By Mark Edward Nero
Two US senators said on May 19 that they’ve introduced legislation that would authorize the US Navy to build up to six icebreakers for use by the Coast Guard.
Sen. Maria Cantwell, D-Wash. and Sen. Lisa Murkowski, R-Alaska authored the bill, known as the Icebreaker Recapitalization Act.
Under the legislation, the Coast Guard and Secretary of the Navy would, no later than six months after passage of the bill, be required to establish a process for the design and construction of the icebreakers, for use by the USCG.
The Coast Guard is the sole service responsible for icebreaking missions.
“Our legislation makes sure that the United States is able to protect our interests in the Arctic, and it gives the men and women in the Coast Guard and Navy the tools they need to do their jobs,” Cantwell said in a statement.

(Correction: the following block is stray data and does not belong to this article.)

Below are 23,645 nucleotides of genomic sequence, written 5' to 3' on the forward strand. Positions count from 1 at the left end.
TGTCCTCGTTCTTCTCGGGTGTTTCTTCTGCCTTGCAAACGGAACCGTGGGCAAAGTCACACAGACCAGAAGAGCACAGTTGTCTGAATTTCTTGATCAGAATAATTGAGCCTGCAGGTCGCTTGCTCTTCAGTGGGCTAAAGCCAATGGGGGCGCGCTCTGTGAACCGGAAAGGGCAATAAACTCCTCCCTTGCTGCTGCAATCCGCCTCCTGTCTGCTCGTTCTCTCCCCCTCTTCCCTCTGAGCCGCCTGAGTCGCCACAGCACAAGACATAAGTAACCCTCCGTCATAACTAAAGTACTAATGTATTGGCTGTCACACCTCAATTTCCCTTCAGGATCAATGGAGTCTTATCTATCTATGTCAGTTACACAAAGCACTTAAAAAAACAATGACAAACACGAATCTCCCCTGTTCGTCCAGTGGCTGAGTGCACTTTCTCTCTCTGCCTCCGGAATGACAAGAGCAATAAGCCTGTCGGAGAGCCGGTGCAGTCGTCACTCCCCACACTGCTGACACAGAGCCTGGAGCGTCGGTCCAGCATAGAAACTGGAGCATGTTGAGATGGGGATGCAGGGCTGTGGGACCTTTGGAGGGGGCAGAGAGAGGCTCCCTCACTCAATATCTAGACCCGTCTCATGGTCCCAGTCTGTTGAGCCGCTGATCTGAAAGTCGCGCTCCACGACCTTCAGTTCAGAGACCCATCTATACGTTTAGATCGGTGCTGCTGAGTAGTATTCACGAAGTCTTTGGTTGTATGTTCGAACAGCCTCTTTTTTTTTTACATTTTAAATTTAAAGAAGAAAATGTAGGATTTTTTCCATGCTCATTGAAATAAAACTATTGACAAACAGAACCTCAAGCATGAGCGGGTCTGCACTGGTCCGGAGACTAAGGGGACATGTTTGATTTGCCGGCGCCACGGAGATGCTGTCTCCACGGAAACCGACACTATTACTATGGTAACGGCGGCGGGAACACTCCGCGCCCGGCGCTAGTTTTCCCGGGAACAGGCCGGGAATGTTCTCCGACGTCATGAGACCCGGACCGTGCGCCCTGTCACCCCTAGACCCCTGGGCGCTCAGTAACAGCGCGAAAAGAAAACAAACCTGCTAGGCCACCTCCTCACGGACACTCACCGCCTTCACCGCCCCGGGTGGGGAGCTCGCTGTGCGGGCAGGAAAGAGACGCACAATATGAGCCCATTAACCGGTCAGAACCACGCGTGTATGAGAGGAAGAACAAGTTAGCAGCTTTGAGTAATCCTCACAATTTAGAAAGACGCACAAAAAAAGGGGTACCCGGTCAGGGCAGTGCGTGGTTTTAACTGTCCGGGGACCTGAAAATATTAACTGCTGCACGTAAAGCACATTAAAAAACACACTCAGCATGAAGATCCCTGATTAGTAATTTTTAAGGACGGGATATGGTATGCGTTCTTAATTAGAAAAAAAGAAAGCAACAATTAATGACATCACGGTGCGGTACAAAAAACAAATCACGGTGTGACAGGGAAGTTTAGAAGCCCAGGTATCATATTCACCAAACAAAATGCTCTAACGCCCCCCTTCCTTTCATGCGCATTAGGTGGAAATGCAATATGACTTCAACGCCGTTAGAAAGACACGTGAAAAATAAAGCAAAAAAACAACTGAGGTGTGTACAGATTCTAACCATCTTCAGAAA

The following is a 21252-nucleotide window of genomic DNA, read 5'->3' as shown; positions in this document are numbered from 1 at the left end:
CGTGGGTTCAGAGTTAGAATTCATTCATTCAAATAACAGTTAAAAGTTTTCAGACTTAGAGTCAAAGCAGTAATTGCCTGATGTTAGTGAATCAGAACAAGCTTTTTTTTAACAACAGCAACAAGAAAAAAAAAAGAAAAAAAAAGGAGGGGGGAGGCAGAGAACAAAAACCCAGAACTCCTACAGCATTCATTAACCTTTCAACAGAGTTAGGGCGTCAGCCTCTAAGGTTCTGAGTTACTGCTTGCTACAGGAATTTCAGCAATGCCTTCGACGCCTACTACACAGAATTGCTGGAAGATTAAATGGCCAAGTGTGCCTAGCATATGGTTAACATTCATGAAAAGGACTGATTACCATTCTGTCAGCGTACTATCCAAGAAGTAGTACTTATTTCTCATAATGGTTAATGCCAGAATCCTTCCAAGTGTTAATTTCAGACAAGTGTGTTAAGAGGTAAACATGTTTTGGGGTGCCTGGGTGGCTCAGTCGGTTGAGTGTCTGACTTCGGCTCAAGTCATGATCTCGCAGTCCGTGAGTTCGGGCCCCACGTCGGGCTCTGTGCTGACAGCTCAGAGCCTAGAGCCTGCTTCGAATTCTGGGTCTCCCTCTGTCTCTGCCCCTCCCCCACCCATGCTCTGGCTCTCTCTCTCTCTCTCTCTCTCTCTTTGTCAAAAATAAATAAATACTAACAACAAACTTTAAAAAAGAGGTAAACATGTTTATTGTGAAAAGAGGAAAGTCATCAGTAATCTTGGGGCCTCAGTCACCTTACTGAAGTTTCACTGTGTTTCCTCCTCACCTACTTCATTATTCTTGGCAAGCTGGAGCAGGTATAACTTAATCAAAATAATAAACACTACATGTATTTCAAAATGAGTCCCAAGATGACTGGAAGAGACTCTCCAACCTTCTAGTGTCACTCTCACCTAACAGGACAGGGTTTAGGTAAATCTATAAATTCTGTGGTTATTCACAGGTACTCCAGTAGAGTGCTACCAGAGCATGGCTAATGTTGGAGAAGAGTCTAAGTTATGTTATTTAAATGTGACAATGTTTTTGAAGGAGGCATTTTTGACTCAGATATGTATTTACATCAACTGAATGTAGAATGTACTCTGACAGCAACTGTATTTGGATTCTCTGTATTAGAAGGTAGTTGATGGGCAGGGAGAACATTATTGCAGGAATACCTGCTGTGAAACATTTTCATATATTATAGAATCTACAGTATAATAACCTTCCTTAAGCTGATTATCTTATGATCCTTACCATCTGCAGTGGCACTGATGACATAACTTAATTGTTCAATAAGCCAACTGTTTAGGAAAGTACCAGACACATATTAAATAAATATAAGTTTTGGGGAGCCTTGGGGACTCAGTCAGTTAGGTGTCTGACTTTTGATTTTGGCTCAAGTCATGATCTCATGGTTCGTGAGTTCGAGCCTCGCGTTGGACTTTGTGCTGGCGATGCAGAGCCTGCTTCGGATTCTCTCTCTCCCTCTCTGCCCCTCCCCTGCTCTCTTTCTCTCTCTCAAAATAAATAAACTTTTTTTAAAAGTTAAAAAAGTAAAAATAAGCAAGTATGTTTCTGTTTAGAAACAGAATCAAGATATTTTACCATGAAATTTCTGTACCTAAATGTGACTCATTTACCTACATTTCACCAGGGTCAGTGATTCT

“From a military perspective, this is an imperative,” Murkowski said. “From an economic development viewpoint, it is a down-payment on an Arctic future. And as a scientific research opportunity, it opens up a new world of knowledge.”
Currently, the Coast Guard only has two operational icebreakers: Polar Star, a recently retrofitted heavy-duty vessel; and Healy, a medium-duty research vessel. A second heavy-duty icebreaker, the Polar Sea, is currently being considered for the scrap heap.
According to the Coast Guard High Latitude Study released to Congress in 2011, the United States needs six heavy duty and four medium icebreakers to meet the statutory and mission requirements of the Coast Guard and the Navy.
Any new icebreakers are estimated to cost over $1 billion each to build. Under the Cantwell-Murkowski bill, Congress would have to include funds in future spending bills to pay for the vessels.